A watchdog group slammed U.S. Rep. Aaron Schock (R-IL) Wednesday for not following federal campaign-finance laws.
[Photo by Dave McKinney]
SPRINGFIELD-An Illinois congressman eying a potential 2014 run for governor drew criticism Wednesday from a left-leaning, campaign-finance watchdog for allegedly improperly soliciting a donation and using campaign funds for personal use.
U.S. Rep. Aaron Schock was one of two Illinois lawmakers targeted by Citizens for Responsibility and Ethics in Washington (CREW) in its “Most Corrupt Members of Congress” report, which also took aim at Sen. Mark Kirk (R-IL). Thirteen Republicans and seven Democrats made the group’s list.
In zinging Schock with a “dishonorable mention” in its list, CREW accused him of improperly soliciting a donation to a super PAC and using his political funds for a stay at a five-star hotel in Greece and for home exercise DVDs.
“Rep. Schock’s nave disregard for campaign finance regulations reflects discreditably on the office he holds,” CREW Executive Director Melanie Sloan said in a prepared statement. “The only reason he’s been able to avoid accountability is the sheer ineptitude of the Federal Election Commission.”
A call and email to Schock’s spokesman Wednesday was not returned.
CREW cited a report by Roll Call that alleged Schock asked House Majority Leader Eric Cantor (R-VA) to contribute $25,000 to an anti-incumbent super PAC called the Campaign for Primary Accountability to help U.S. Rep. Adam Kinzinger (R-IL) oust 10-term incumbent U.S. Rep. Donald Manzullo (R-IL) in last March’s primary.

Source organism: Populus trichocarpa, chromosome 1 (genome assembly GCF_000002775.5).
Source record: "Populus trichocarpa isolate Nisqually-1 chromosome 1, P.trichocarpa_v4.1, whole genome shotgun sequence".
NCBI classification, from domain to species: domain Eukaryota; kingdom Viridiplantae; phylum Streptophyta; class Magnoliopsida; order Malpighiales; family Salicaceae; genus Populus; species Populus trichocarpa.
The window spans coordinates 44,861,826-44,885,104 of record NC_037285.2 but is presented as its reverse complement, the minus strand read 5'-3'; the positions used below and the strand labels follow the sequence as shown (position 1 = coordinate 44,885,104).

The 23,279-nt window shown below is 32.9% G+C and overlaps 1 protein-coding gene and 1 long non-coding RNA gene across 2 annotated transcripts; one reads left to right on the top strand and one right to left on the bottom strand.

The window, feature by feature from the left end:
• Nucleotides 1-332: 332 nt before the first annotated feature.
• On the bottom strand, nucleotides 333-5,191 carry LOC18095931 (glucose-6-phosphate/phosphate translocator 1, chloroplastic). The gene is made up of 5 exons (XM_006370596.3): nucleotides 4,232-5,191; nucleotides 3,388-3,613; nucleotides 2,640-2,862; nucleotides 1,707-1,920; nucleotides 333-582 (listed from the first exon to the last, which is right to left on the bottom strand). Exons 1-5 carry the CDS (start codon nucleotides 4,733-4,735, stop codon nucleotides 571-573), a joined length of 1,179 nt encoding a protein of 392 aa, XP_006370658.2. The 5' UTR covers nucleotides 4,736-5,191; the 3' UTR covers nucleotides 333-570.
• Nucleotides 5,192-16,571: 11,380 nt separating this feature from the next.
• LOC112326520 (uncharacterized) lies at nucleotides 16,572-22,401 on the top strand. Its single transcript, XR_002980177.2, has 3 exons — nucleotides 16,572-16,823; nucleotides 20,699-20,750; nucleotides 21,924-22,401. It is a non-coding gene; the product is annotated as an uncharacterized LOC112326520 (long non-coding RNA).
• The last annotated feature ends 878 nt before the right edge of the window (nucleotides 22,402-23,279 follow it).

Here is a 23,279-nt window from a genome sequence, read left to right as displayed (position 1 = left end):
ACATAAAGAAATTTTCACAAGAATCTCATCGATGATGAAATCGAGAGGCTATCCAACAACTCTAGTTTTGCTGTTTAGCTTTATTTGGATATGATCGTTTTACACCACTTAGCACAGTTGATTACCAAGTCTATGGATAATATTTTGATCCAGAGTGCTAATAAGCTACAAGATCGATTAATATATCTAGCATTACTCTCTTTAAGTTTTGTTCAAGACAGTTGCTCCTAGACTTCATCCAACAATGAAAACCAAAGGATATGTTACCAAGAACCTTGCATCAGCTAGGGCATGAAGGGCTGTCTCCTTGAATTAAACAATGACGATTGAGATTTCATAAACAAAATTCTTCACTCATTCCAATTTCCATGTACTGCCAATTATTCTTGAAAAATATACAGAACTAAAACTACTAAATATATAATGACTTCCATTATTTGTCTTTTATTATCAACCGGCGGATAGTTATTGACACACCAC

Federal election law permits $5,000 contributions on such requests.
The group also slammed Schock for billing his campaign for $154,466 in questionable expenditures in 2008 and 2010, including a stay at a five-star luxury hotel in Greece and a series of P90X workout DVDs.
“Rep. Schock needs to work less on his abs and more on following the law,” Sloan said. “Donors to his campaign aren’t supposed to be financing his lavish lifestyle.”
Kirk, meanwhile, was criticized by the group for promoting “legislation benefiting [lobbying] clients of his girlfriend.” A spokesman for the senator did not respond to an email late Wednesday seeking comment on the group’s report.